Screengrab from ABS-CBN NewsYouTube account.
NO MATTER who wins in the seemingly endless budget row between the Senate and the House of Representatives, the Filipino people will certainly be on the losing end.
On February 8, after months of delay, both legislative chambers yielded to compromise to pass the 2019 national budget. But new allegations of lump sum alignments in the ratified budget drove the House and Senate into another stalemate. Even the presidents intervention failed to resolve the month-long budget deadlock along with a looming prospect of a presidential veto.
Taking their cue from the warning of the National Economic and Development Authority (NEDA), some reports presented the possible effect of a reenacted budget on the economy. But most of these merely cited Socioeconomic Planning Secretary Ernesto Pernia saying it could lead to a slow down of economic growth to 4.2% to 4.9%.
CMFR cheers the exceptional reports that chose to detail the negative effects of a reenacted budget on different sectors.
ANCs Dissecting Data aired on March 13 stood out for its analysis of the national budget from 2000 to 2019. According to the report, this is the first time that the budget has been delayed since President Gloria Macapagal-Arroyos term. Her government was notorious for not passing a new budget on time during her administration, operating on full-year reenacted budgets in 2001, 2004 and 2006.
Citing data from the budget department and the Philippine Statistics Authority (PSA),
reporter Warren de Guzman pointed out that budget delays slows down outlays for infrastructure, resulting in slower growth. The data showed that infrastructure building increases whenever a new budget is enacted on time.
Large infrastructure projects take years to plan and execute. Without a proper budget in place, large projects like airports, tollways and seaports either dont get finished or are poorly executed, De Guzman said.
On March 7, a Business Mirror report also reviewed the negative effect of budget failure on the transportation sector. Citing Transportation Undersecretary for Railways Timothy John Batan, BusinessMirror noted that the delay in the passage of the proposed 2019 budget has already affected several big-ticket infrastructure projects, including the Metro Rail Transit 3 (MRT-3) rehabilitation project, the Metro Manila subway construction, and the North-South Commuter Railway connecting Manila to Bulacan. The report underscored that the delayed budget was not in sync with the administrations Build, Build, Build program and its projected roll out of 75 flagship projects costing up to PHP9-trillion.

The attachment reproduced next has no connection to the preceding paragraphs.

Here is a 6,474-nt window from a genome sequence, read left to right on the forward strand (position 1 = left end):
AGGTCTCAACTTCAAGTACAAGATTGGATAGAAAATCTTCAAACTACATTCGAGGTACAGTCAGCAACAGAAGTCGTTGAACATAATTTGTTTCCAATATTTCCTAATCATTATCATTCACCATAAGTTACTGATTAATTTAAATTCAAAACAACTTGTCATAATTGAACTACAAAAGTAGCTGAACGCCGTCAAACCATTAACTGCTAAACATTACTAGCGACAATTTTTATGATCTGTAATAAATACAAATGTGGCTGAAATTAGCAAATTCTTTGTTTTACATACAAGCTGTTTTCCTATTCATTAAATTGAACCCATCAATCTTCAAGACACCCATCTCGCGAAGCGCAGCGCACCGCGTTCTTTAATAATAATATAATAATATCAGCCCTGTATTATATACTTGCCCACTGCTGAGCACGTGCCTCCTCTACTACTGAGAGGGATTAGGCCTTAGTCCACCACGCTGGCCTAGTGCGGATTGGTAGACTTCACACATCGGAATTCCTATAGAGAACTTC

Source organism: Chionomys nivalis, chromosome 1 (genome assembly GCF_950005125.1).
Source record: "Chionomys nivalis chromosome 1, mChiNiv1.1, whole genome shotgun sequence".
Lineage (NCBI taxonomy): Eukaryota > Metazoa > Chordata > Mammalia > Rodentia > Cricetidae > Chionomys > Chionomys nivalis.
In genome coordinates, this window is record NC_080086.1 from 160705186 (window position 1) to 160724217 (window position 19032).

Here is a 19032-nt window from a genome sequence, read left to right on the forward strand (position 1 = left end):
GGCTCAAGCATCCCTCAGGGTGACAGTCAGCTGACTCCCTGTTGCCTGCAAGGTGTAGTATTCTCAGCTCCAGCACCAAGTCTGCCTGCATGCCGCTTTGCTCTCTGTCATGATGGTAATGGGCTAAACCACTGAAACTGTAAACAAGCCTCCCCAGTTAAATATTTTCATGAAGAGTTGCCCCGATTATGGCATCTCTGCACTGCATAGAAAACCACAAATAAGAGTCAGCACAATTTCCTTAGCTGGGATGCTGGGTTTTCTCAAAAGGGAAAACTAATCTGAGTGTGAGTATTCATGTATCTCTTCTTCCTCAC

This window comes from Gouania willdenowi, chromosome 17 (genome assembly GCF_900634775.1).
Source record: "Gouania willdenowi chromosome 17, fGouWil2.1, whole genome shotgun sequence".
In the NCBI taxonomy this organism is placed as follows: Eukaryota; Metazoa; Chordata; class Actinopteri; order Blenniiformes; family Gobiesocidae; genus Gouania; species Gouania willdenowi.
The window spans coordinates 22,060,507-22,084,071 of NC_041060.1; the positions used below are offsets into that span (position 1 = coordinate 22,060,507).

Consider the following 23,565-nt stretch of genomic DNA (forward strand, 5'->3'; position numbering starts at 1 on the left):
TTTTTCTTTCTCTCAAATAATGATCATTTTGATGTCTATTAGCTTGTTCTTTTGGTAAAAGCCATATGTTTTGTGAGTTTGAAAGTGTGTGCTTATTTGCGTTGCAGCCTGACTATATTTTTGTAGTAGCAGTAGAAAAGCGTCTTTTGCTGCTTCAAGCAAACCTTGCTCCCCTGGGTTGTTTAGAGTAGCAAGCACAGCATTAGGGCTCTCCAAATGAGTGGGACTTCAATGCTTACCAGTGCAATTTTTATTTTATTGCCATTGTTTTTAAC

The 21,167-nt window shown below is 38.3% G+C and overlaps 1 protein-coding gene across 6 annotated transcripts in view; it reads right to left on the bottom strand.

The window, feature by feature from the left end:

In another report published on March 12, BusinessMirror reported the concerns of government employees who missed the scheduled release of the last tranche of their wage increase as provided by the Salary Standardization Law (SSL). Ferdinand Gaite, National President of Confederation for Unity, Recognition and Advancement of Government Employees (Courage), said the delay has affected the fourth and final phase of the SSL, which was supposed to take effect in the first week of February. 1.4 million public sector employees in national agencies and state universities and colleges (SUC) are counting on the approval of a new budget to get the last part of the SSL.
A report from ABS-CBNs TV Patrol aired on March 12 took up the health sector angle. The Health Facilities Enhancement Program (HFEP) of the Department of Health (DOH) will not be able to provide hospitals with new equipment nor hire new personnel. Without funds, the construction of more than 400 health facilities will be delayed. Reporter Sherrie Ann Torres highlighted the need for new facilities, showing patients with measles suffering from the heat in a make-shift ward outside of the East Avenue Medical Hospital.
These reports were out of the box, veering from the legislative beat to help the public appreciate how the failure of Congress to pass the national budget on time affects their lives and the relevance of the budget as an instrument of good government and public service.
Hopefully, the media can also come up with the facts that will show who of the leaders in Congress are holding to a principled decision or simply protecting their political turf.